Why Healthy Finances are About Your Head (Not Your Wallet)

Financial planner Canna Campbell explains why it's all about your attitude


For many, the finance world is shrouded in mystery. While we want to be smart about money but where do we start?

Financial planner Canna Campbell, who started her own business SASS Financial over ten years ago, has one major thing she looks into first when she takes on a new client.

“Obviously there’s the financial side – looking at assets and liabilities,” Canna explains, “but also what’s that person’s attitude towards money and are they ready and serious about building long term financial wealth? What are their level of expectations? What are their self-beliefs? Their values? Then we can actively build a strategy.”

Canna argues that while the financial is of obvious importance, the main aspect of building a financially stable portfolio is being willing and able to implement the strategies that will lead to key wealth building in the future.

“You can force a horse to water but you can’t make it drink,” Canna says. “So I need to know the right formula or the right ingredients to encourage someone want to make a positive long term change in their life.”

Finance isn’t just about number crunching, either – there’s no doubt in Canna’s mind that financial confidence is linked to personal empowerment. The effect of which is seen way beyond just your personal bank balance.

“Just like when you’re fit and healthy, you feel good and you feel like you’re being responsible and you’re working towards something that’s valuable in the short and long term,” Canna says. “It’s all about taking care of yourself from an emotional, physical, spiritual and financial perspective.”

For companies, it’s the same basic principle – when the numbers stack up, there’s a confidence that your company fosters which extends way beyond your books – you, clients and employees alike will feel more secure in your ability to be able to deliver the goods.



While this holistic view is certainly achievable, Canna concedes that a lack of education around money management and finances means that in general, people shy away from truly tackling the necessary issues due to the lack of knowledge that financial planning requires. “I think the problem is we’re not taught at school or even university about how to manage from a personal finance perspective,” Canna explains. “Once you have information and knowledge, you feel less scared about doing things and able to make educated decisions.”

Here are four ways Canna says you can start getting your finances in order:


Start now.

“My Dad made me invest extra money during university… and when I got my first dividend cheque, I didn’t physically do anything to earn that money and for me, it was an ‘aha’ moment: imagine if this cheque had a couple of zeros on it? And I didn’t need to actually work, I could just live off passive income? So basically, my personal investment strategy is very much about passive income through shares.”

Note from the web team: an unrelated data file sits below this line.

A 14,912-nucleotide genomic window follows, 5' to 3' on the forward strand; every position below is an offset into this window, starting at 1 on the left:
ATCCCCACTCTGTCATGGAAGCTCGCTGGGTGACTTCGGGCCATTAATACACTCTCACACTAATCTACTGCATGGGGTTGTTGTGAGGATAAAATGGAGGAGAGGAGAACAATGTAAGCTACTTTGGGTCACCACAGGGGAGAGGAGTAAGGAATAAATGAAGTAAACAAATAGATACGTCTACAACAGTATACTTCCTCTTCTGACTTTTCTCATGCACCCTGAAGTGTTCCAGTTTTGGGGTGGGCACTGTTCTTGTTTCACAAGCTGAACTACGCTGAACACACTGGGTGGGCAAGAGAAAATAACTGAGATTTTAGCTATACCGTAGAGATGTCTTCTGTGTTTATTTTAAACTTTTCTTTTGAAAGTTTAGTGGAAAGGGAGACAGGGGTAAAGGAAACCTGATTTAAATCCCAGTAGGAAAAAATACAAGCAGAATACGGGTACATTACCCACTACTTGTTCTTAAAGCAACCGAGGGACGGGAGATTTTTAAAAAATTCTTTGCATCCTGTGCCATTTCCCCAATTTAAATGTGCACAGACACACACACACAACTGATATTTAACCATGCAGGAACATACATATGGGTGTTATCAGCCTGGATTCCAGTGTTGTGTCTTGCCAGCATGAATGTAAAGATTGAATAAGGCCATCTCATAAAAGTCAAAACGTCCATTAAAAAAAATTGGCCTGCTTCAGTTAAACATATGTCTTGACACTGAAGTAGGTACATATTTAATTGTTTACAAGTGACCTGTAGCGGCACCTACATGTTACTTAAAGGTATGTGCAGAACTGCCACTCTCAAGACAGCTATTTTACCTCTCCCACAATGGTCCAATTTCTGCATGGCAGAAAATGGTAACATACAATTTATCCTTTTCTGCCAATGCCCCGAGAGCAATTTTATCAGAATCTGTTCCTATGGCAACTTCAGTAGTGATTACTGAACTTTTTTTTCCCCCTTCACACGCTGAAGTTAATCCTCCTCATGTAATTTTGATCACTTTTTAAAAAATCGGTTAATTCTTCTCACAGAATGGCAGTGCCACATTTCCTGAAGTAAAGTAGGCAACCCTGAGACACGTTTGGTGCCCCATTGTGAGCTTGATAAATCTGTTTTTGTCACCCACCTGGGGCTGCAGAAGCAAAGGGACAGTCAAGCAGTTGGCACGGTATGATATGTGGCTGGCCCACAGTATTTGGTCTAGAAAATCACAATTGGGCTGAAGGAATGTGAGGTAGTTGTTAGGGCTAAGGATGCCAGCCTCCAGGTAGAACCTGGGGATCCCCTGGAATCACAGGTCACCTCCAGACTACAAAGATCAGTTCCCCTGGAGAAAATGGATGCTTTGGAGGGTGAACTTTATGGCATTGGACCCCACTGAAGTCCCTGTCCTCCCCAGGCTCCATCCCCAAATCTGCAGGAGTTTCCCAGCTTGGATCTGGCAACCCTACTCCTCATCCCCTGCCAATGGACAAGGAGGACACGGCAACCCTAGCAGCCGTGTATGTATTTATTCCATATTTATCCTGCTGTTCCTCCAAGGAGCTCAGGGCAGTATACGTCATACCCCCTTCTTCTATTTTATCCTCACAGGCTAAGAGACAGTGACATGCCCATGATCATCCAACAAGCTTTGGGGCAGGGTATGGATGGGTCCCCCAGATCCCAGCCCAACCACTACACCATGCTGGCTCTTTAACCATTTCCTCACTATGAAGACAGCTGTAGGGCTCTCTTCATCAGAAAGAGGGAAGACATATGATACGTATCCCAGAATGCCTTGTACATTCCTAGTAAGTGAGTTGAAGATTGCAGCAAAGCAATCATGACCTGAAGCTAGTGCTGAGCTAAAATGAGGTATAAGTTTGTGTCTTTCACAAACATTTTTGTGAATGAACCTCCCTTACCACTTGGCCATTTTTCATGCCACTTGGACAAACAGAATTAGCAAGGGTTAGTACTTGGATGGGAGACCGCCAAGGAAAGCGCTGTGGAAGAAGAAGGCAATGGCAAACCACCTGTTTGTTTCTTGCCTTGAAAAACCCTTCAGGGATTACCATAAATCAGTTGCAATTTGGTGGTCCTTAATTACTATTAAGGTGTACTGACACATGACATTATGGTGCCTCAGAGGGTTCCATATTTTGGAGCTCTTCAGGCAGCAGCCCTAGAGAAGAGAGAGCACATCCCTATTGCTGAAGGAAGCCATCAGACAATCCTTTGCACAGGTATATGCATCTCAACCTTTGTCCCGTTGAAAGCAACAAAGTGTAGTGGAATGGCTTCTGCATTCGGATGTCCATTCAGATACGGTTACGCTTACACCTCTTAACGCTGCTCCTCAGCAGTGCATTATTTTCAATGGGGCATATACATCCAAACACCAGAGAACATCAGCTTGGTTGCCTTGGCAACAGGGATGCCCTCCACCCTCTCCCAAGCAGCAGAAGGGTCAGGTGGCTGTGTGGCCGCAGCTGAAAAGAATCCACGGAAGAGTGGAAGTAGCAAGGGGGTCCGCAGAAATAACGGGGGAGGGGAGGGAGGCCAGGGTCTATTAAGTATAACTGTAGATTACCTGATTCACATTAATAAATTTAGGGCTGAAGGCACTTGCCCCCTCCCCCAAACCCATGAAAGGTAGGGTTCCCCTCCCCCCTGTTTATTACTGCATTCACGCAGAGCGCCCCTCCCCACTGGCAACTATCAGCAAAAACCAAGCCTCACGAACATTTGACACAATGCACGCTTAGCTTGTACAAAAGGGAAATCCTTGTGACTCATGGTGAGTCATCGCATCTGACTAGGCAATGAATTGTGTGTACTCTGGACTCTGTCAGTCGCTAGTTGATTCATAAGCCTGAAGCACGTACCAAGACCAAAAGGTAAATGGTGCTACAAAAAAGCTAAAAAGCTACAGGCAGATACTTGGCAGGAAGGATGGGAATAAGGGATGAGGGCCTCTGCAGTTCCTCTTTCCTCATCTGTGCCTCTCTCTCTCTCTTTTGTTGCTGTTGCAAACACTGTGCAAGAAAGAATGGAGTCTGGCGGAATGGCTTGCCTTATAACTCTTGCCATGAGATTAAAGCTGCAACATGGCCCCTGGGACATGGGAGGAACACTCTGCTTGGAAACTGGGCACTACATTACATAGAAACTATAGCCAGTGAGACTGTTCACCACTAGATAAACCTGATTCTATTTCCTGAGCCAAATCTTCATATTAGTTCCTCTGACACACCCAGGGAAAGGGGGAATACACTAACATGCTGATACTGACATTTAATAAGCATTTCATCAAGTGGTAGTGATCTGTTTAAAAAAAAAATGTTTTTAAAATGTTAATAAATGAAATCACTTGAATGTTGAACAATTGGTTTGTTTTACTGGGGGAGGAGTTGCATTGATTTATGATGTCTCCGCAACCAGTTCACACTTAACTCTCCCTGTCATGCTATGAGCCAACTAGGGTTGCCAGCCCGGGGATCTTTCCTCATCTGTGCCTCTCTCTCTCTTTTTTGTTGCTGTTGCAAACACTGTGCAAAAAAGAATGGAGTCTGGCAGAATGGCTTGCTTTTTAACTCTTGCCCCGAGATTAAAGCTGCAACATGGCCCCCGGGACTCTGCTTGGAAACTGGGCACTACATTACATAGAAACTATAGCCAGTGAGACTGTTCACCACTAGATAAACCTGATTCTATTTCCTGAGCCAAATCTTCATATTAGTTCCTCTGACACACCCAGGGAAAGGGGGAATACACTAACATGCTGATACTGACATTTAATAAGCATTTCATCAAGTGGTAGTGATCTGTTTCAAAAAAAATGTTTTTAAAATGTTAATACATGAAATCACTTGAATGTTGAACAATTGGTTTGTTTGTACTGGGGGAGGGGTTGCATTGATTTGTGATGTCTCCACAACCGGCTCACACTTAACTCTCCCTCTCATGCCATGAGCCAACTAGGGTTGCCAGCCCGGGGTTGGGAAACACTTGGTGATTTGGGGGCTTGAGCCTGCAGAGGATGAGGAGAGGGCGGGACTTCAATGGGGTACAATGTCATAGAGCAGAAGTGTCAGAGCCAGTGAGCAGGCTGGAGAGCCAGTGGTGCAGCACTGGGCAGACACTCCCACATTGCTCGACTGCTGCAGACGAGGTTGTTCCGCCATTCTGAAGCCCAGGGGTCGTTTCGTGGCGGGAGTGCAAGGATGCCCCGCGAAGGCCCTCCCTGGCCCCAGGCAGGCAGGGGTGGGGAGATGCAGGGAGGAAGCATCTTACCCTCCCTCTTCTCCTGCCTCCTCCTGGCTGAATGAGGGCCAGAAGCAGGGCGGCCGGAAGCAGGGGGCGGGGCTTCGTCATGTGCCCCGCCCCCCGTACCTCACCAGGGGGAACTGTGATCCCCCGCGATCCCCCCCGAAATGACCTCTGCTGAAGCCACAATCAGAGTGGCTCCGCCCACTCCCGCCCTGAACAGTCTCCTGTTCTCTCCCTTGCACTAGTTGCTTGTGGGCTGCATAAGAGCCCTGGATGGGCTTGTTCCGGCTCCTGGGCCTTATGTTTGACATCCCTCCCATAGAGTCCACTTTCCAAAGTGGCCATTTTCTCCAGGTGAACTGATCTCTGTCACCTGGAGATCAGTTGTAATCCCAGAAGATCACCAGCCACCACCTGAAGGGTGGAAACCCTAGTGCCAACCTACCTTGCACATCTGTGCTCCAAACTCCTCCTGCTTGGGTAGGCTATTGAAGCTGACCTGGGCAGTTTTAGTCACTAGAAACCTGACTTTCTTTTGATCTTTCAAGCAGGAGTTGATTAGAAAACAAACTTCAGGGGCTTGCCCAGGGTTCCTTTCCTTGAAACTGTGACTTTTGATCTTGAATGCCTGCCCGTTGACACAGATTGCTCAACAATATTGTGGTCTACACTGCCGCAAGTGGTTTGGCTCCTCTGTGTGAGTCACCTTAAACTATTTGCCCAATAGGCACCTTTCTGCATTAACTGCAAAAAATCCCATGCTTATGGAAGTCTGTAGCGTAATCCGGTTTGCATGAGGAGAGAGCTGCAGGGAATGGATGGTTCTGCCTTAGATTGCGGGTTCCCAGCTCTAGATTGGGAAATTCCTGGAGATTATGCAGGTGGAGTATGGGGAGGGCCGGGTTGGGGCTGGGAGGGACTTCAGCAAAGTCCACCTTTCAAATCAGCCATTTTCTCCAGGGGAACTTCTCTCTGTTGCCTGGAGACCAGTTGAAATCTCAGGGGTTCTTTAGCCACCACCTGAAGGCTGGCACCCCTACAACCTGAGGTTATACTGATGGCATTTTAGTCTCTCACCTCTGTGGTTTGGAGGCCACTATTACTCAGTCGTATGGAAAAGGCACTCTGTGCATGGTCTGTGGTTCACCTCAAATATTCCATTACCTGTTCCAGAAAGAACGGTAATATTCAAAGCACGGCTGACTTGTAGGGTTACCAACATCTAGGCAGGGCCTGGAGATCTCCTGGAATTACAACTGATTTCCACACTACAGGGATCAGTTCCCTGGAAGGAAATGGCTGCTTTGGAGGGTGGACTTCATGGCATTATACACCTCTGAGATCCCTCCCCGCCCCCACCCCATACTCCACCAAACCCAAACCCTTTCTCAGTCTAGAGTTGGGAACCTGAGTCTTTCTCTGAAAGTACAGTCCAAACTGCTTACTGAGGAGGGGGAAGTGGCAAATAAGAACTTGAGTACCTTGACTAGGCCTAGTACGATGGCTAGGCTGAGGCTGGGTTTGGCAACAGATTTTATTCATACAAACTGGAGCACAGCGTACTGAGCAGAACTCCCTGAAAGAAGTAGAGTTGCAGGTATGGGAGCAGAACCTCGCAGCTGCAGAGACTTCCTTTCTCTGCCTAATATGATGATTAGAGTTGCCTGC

Canna’s number one tip for anyone thinking seriously about their finances? Simple: “Start investing today.”


Make sure you’re ready.

As Canna explains, there’s no point investing the time and effort into putting a strategy in place for your finances if you’re not actually ready to implement them. Breaking down your current financial situation and setting a realistic target for what you can and are willing to put into your savings plan will help avoid burnout later on.


Think outside the box.

If you’re pushed to find the money to slot into savings at all, it’s time to start looking at other ways to make money. Canna herself has introduced the $1000 project to prove how you can make small amounts grow just with a little ingenuity.

“I’ve done this through looking beyond my salary to manifest money outside of my job – [that could be] doing extra work on the weekends, or selling stuff on eBay and Gumtree: all these little things that can really add up if you take a conscious effort and actually redirect those savings.”

And to prove it’s possible for anyone, Canna is putting her money where her mouth is: she just completed “Frugal February” where she made conscious decisions to spend more time at home and reinvest the savings she made into shares.

Start small.

“It’s about baby steps,” Canna says. “No one should put pressure on themselves to become an expert, personal investor: that takes years of experience and education. But you can start something very simple like setting up a managed fund regularly contributing a set amount of money.”

Canna stresses that it’s not about how much you’re investing – it’s about consistency. Even if it’s $50 a week that you’re contributing to your savings fund, you’re building something that pays off long term so don’t worry about starting small – the idea of investing now is that your incremental work now will pay off in the future.




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